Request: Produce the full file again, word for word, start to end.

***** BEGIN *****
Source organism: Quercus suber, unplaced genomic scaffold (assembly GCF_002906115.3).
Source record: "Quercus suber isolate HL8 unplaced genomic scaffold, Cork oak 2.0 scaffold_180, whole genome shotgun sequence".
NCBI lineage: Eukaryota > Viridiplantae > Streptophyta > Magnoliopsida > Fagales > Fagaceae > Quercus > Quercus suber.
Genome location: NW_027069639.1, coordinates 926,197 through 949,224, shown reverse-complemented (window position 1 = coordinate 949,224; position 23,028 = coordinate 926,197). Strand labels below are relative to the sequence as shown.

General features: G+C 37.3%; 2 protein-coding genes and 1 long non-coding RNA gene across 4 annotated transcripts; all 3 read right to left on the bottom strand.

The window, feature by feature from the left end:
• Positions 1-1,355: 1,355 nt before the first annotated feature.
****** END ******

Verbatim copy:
Source organism: Quercus suber, unplaced genomic scaffold (assembly GCF_002906115.3).
Source record: "Quercus suber isolate HL8 unplaced genomic scaffold, Cork oak 2.0 scaffold_180, whole genome shotgun sequence".
NCBI lineage: Eukaryota > Viridiplantae > Streptophyta > Magnoliopsida > Fagales > Fagaceae > Quercus > Quercus suber.
Genome location: NW_027069639.1, coordinates 926,197 through 949,224, shown reverse-complemented (window position 1 = coordinate 949,224; position 23,028 = coordinate 926,197). Strand labels below are relative to the sequence as shown.

General features: G+C 37.3%; 2 protein-coding genes and 1 long non-coding RNA gene across 4 annotated transcripts; all 3 read right to left on the bottom strand.

The window, feature by feature from the left end:
• Positions 1-1,355: 1,355 nt before the first annotated feature.